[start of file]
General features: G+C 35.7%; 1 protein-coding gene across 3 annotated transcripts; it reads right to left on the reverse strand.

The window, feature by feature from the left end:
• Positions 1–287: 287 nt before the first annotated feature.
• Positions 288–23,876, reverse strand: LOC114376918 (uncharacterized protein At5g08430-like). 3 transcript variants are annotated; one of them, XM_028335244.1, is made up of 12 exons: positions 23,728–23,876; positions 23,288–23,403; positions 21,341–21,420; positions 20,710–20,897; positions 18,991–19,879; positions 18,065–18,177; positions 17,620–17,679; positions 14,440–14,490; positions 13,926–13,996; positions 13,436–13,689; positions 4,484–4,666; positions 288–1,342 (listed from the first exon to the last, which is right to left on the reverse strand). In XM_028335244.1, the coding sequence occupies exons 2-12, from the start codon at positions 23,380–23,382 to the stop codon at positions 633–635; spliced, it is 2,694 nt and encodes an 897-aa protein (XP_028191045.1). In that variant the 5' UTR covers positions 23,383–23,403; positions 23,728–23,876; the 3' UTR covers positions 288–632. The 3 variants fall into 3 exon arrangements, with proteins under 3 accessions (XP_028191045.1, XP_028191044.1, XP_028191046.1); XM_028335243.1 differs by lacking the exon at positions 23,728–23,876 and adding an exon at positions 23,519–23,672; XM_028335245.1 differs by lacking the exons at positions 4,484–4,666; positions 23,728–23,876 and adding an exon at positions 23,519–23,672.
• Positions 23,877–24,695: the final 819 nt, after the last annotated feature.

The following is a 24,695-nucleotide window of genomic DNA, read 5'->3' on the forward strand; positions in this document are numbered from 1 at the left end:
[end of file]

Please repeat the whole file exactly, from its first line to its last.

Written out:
General features: G+C 35.7%; 1 protein-coding gene across 3 annotated transcripts; it reads right to left on the reverse strand.

The window, feature by feature from the left end:
• Positions 1–287: 287 nt before the first annotated feature.
• Positions 288–23,876, reverse strand: LOC114376918 (uncharacterized protein At5g08430-like). 3 transcript variants are annotated; one of them, XM_028335244.1, is made up of 12 exons: positions 23,728–23,876; positions 23,288–23,403; positions 21,341–21,420; positions 20,710–20,897; positions 18,991–19,879; positions 18,065–18,177; positions 17,620–17,679; positions 14,440–14,490; positions 13,926–13,996; positions 13,436–13,689; positions 4,484–4,666; positions 288–1,342 (listed from the first exon to the last, which is right to left on the reverse strand). In XM_028335244.1, the coding sequence occupies exons 2-12, from the start codon at positions 23,380–23,382 to the stop codon at positions 633–635; spliced, it is 2,694 nt and encodes an 897-aa protein (XP_028191045.1). In that variant the 5' UTR covers positions 23,383–23,403; positions 23,728–23,876; the 3' UTR covers positions 288–632. The 3 variants fall into 3 exon arrangements, with proteins under 3 accessions (XP_028191045.1, XP_028191044.1, XP_028191046.1); XM_028335243.1 differs by lacking the exon at positions 23,728–23,876 and adding an exon at positions 23,519–23,672; XM_028335245.1 differs by lacking the exons at positions 4,484–4,666; positions 23,728–23,876 and adding an exon at positions 23,519–23,672.
• Positions 23,877–24,695: the final 819 nt, after the last annotated feature.

The following is a 24,695-nucleotide window of genomic DNA, read 5'->3' on the forward strand; positions in this document are numbered from 1 at the left end: